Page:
Korean Fried Chicken

Before coming to New York, I have never had Korean fried chicken. My coworkers introduced me to Boka and after eating their combo wings and drumsticks 2-3 times every week, we migrated to Monomono and then it just stopped because we got sick of it.

When I came back from Hong Kong last month, the following day at Whole Foods, they had a chicken drumstick sale, 30-something drumsticks for $6!! So I bought two packs and finished one pack two weekends ago during my dinner party. I still have one more pack and although I love my signature fried chicken, I don’t want to make it again so soon. However, I have been craving Korean fried chicken and I’ve always wanted to know HOW they made their chicken so crispy!

… The secret is that they fry it TWICE. DUH! I could have figured that out! You fry French fries twice! Why wouldn’t you do that for chicken?!?!? So I spent yesterday reducing my would-have-been marinating liquid into a glaze-ish-sauce and brining the chicken. I found that the Korean fried chicken in the restaurants were bland under the crispy crust.

I wasn’t sure if this was going to work because it can’t be THAT easy? And you know what, it was THAT easy!!!!


[100% organic]

For the Brine

  • 8 cups water
  • 1 cup salt

Bring the solution up to a boil and cool to room temperature.

For the Chicken

  • 20-30 chicken drumsticks
  • 1 cup AP flour
  • 1 cup water
  • 2 TBS cornstarch
  • Fryer oil

Brine the chicken for at least 2 hours, no more than 4 hours in the refrigerator. Drain chicken and place on paper towels.

Whisk flour, water, and cornstarch together and make a slurry. Add a little more water if mixture is paste-like. Coat chicken in slurry and fry in oil 350°F for 8 minutes. Remove from fryer and wait for oil to reach 350°F again. Fry for the second time for another 8 minutes. Drain on a wire rack or on paper towels.

Brush glaze/sauce on chicken or season with salt and pepper. Serve immediately.


Soondubu Jjigae

This is my third attempt at making soondubu jjigae and I am satisfied with it. The first two times, I made the spicy level to “suicidal nuclear explosion” which made it almost impossible to eat. This time I made it mild and I finally used the dried kelp I brought over from Hong Kong. I can’t seem to find it at the Chinese supermarkets in Austin/I don’t buy “Made in China” products or food unless I know it’s safe, like frozen 馒头 or 包子.


[100% organic, wild mussels, & environmentally responsible aquaculture farmed shrimp]


  • 5 cups water
  • 12 dried anchovies
  • One 5 inch x 7 inch sheet of dried kelp
  • Half an onion, chopped loosely
  • 6 cloves of garlic, whole
  • 3 dried shiitake mushrooms, soaked in water
  • ½ lb fruits de mare
  • 5 large shrimp
  • ½ lb mussels
  • 2 green onions, chopped into fourths
  • 8 Thai peppers, chopped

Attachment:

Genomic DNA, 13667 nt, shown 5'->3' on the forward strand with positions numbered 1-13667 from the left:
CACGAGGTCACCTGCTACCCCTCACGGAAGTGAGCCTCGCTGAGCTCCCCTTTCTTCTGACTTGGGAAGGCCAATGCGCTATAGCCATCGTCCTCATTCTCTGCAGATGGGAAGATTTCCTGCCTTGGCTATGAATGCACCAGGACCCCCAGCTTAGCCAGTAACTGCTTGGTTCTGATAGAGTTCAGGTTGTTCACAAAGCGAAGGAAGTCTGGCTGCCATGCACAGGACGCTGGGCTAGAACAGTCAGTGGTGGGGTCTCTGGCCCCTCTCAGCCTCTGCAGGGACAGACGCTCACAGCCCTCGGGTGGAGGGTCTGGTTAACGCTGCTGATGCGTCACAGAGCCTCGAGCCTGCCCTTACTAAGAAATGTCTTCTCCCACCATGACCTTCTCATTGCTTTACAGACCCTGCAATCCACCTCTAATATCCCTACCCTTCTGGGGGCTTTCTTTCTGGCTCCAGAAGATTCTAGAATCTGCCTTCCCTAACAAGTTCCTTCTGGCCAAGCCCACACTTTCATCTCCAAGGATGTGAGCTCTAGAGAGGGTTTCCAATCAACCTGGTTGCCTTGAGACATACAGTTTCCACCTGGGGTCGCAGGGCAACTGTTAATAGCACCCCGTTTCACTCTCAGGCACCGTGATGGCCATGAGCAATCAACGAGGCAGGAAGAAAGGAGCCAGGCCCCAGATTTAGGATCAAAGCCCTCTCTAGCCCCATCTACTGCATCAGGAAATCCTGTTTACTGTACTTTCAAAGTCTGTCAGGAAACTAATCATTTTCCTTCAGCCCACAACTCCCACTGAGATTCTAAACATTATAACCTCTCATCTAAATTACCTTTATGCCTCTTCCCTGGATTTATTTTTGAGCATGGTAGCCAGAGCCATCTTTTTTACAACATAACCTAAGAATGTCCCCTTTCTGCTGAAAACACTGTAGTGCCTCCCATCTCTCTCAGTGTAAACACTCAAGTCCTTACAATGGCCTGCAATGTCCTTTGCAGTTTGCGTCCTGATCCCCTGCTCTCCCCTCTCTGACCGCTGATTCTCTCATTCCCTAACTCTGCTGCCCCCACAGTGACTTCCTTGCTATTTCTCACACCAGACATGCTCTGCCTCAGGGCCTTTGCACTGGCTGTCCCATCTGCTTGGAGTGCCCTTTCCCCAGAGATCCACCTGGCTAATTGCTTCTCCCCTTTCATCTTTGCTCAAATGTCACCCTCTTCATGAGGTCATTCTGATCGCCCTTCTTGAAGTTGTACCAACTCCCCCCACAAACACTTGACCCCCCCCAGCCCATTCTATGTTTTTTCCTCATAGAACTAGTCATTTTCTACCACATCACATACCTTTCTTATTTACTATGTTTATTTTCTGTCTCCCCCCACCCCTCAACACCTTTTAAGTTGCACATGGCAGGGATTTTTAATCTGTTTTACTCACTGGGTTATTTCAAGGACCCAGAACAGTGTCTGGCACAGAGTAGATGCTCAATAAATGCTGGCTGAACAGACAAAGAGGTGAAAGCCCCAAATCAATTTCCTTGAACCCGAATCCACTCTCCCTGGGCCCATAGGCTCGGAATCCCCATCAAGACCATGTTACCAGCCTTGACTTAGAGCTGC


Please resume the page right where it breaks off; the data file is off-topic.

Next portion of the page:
• 2 TBS red chili flakes
  • 1 TBS fresh chili paste
  • Olive oil
  • Sesame oil
  • 1 package of soft tofu
  • 2 TBS oyster sauce
  • 2 eggs


  1. Prepare stock: pour 5 cups of water into a pot and add 12 dried anchovies
  2. Add the onion, dried kelp, mushrooms, and garlic over high heat
  3. Once it boils, lower the heat to low-medium and boil for another 20 minutes
  4. Set aside the stock and take out the mushrooms, then chop them into small pieces
  5. Heat your clay plot on the stove and put 2 TBS of olive oil
  6. Add the fruits de mare and shrimp, and stir
  7. Add the chopped shiitake mushroom and stir
  8. Add the red chili flakes and chili paste, continue stirring
  9. Pour 2-3 cups of the stock you made
  10. Add the mussels and then the oyster sauce
  11. Add the tofu to the pot and break it apart with a spoon
  12. When it boils, add the green onions and Thai peppers
  13. Add the eggs on top of the mixture for about 30 seconds
  14. Drizzle some sesame oil before serving

*Adapted from Cooking Korean Food with Maangchi.

Hawaiian-Style Kalbi Ribs

I LOVE eating baby back ribs. LOVE LOVE LOVE IT. I usually make them Chinese-style in two ways; one with dark + light soy sauce, and the other with Chinese vinegar (black) + brown sugar.

This is a sweeter adaptation of the Korean-style ribs. This way of cooking keeps the ribs moist so it’s not going to have that dried out taste when you devour it.


[100% organic]


  • ¾ cup light brown sugar
  • 1 cup soy sauce
  • Sesame oil
  • 2 TBS crushed red chili flakes
  • 5 cloves garlic, smashed
  • 2-inches ginger, peeled and grated
  • 4 green onions, thinly sliced
  • 2-3 lbs pork baby back ribs


Mix together the sugar, soy sauce, a few dashes of sesame oil, chili flakes, garlic, ginger, and green onions in a bowl. Add the ribs and toss to coat. Let it marinade for at least an hour at room temperature, or refrigerate for a few hours, turning occasionally to coat evenly.

Heat oven to 450°F. Remove ribs from marinade and arrange, curved side up, on a rack set; roast for 20 minutes. Meanwhile, heat the marinade in a saucepan over medium-high heat and simmer, stirring occasionally, until thick and syrupy; about 20 minutes.

Flip ribs and cook, basting frequently with the reduced marinade, until the ribs are browned, glazed, and tender, for another 15–20 minutes.

*Adapted from Saveur.